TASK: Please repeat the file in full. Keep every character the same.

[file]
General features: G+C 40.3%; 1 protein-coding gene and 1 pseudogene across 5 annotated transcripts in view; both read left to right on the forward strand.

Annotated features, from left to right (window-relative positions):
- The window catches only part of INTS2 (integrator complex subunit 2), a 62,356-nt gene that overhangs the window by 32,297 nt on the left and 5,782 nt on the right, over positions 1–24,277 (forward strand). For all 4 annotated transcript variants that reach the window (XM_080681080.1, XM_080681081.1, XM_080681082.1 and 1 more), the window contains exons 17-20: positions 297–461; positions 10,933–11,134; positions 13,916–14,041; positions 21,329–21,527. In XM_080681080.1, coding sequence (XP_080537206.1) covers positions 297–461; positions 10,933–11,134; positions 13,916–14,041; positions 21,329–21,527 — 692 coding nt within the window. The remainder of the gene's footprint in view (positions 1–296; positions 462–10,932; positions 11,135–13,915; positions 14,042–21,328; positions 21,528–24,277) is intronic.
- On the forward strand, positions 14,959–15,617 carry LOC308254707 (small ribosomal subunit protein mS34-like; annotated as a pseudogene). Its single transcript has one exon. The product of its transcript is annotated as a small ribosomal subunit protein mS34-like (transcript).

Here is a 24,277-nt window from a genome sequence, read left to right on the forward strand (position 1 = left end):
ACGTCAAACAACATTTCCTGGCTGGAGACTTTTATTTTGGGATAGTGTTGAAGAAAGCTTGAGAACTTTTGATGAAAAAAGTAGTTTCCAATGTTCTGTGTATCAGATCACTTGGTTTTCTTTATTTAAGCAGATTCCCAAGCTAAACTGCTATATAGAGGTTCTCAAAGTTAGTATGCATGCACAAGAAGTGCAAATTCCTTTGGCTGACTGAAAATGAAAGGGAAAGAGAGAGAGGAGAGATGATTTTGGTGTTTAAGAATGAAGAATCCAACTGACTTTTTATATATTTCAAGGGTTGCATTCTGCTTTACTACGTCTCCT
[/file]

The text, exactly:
General features: G+C 40.3%; 1 protein-coding gene and 1 pseudogene across 5 annotated transcripts in view; both read left to right on the forward strand.

Annotated features, from left to right (window-relative positions):
- The window catches only part of INTS2 (integrator complex subunit 2), a 62,356-nt gene that overhangs the window by 32,297 nt on the left and 5,782 nt on the right, over positions 1–24,277 (forward strand). For all 4 annotated transcript variants that reach the window (XM_080681080.1, XM_080681081.1, XM_080681082.1 and 1 more), the window contains exons 17-20: positions 297–461; positions 10,933–11,134; positions 13,916–14,041; positions 21,329–21,527. In XM_080681080.1, coding sequence (XP_080537206.1) covers positions 297–461; positions 10,933–11,134; positions 13,916–14,041; positions 21,329–21,527 — 692 coding nt within the window. The remainder of the gene's footprint in view (positions 1–296; positions 462–10,932; positions 11,135–13,915; positions 14,042–21,328; positions 21,528–24,277) is intronic.
- On the forward strand, positions 14,959–15,617 carry LOC308254707 (small ribosomal subunit protein mS34-like; annotated as a pseudogene). Its single transcript has one exon. The product of its transcript is annotated as a small ribosomal subunit protein mS34-like (transcript).

Here is a 24,277-nt window from a genome sequence, read left to right on the forward strand (position 1 = left end):
ACGTCAAACAACATTTCCTGGCTGGAGACTTTTATTTTGGGATAGTGTTGAAGAAAGCTTGAGAACTTTTGATGAAAAAAGTAGTTTCCAATGTTCTGTGTATCAGATCACTTGGTTTTCTTTATTTAAGCAGATTCCCAAGCTAAACTGCTATATAGAGGTTCTCAAAGTTAGTATGCATGCACAAGAAGTGCAAATTCCTTTGGCTGACTGAAAATGAAAGGGAAAGAGAGAGAGGAGAGATGATTTTGGTGTTTAAGAATGAAGAATCCAACTGACTTTTTATATATTTCAAGGGTTGCATTCTGCTTTACTACGTCTCCT